This post is now available in the ‘Life with an Autistic Son’ ebook available to download from Amazon.

LWAAS 3d book cover

This entry was posted in asd, aspergers, autism and tagged , , , , , . Bookmark the permalink.

4 Responses to Supernaughty

  1. Neil N says:

    Sound familiar to anyone? [raises hand]. The toughest part is trying to maintain your calm when the child loses his. In that regard, I’m hitting a little over .300, but I’m working at it every day.

  2. This issue of the difference between aspergers and unacceptable behaviour and what to do about it. I think on the whole we have always tried to go for the approach that we have to explain it is unacceptable and enforce consequences. Even if we understand the reasons for his frustrations it is still not acceptable to hit his sister or throw the TV control. As well as the reasons you mention we also feel it is important that our Daughter sees that we are telling B this is wrong otherwise if she thinks he can get away with it, then why should she have any respect for rules. For us it is really hard because B is quite bright, so it is very difficult to work out where there is a very real issue for him and where he is trying to manipulate a situation because he wants to control the outcome. As my Son is about to start High School I’m trying not to think about what teachers might think of him – I find that all rather too scary. Thanks for writing this.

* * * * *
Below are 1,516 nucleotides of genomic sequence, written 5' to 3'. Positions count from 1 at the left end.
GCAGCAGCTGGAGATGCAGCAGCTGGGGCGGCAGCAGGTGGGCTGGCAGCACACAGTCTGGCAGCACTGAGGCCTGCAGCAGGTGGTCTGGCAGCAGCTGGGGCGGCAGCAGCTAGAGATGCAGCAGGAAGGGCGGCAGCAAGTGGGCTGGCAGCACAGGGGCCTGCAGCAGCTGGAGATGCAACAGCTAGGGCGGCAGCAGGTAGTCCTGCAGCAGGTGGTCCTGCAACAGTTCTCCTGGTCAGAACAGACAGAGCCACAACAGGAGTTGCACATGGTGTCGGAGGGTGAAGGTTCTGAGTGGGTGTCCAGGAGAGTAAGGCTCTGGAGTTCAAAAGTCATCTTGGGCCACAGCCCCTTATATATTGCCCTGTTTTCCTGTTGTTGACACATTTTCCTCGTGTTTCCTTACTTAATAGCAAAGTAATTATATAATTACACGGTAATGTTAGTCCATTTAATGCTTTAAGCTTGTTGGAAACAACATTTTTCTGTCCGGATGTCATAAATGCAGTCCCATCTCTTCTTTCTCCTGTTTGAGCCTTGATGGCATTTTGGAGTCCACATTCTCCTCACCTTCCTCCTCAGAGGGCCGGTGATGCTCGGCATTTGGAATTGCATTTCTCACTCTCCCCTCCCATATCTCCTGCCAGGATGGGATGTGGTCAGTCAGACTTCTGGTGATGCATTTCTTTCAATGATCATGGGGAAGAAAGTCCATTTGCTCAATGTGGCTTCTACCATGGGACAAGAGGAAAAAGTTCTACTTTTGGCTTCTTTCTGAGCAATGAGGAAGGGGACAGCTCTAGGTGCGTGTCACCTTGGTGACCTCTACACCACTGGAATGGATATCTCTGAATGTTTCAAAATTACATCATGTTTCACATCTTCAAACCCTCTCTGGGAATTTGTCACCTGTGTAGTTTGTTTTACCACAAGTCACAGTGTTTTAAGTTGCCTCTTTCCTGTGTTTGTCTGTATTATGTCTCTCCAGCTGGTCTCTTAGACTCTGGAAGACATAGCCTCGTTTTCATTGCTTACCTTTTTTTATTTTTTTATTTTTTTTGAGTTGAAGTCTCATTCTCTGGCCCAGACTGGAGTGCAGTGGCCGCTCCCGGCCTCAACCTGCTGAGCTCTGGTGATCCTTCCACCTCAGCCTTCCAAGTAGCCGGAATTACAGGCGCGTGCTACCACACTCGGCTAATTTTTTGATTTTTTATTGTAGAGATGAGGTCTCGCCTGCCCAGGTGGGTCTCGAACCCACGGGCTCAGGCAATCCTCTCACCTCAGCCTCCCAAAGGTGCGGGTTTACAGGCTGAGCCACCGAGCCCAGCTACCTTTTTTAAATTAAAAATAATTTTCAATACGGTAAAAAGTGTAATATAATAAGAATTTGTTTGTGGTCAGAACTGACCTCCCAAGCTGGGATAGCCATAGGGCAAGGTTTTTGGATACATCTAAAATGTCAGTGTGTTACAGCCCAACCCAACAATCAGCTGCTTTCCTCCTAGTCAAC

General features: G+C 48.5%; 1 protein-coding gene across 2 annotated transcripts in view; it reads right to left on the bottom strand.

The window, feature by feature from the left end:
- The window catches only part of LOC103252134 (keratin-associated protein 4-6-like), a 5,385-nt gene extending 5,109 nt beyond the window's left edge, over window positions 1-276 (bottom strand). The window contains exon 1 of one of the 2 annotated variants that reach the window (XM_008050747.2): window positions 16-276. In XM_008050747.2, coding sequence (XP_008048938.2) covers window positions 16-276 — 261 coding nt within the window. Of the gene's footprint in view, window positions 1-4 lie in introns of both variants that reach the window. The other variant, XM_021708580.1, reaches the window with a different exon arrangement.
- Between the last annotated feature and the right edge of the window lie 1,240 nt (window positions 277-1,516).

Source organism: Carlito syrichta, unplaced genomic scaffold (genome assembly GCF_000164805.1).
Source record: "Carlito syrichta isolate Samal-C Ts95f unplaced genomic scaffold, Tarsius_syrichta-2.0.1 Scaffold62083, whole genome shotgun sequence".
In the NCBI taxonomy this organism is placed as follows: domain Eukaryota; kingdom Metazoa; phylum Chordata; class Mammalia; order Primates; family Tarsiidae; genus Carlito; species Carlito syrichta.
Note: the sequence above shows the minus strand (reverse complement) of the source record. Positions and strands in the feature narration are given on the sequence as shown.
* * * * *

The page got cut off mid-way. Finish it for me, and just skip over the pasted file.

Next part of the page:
3. Jean Carroll says:

    I have the huge benefit of my sister’s experience. Her autistic son is now 20 and she readily admits she let him away with murder because she put his bad behaviour down to autism.
    My autie dude is 8 and is the youngest of 3 kids so the poor fella doesn’t have a hope of getting his own way. This doesn’t stop him trying…loudly and with great force, but we ignore what we can and punish what’s unacceptable by taking away his iPad for a while.
    Oh, and I shout my head off at him sometimes too. He thinks it’s hilarious.
    My thoughts are that even if he doesn’t understand why some behaviour is out of order, that he still has to learn not to do it. Fingers crossed, his understanding will come in time.
    Really thought provoking piece. I hope lots of people read it XXX

  4. Melissa says:

    I can totally relate to this, but I feel I am at a loss dealing with it. Any more tips?

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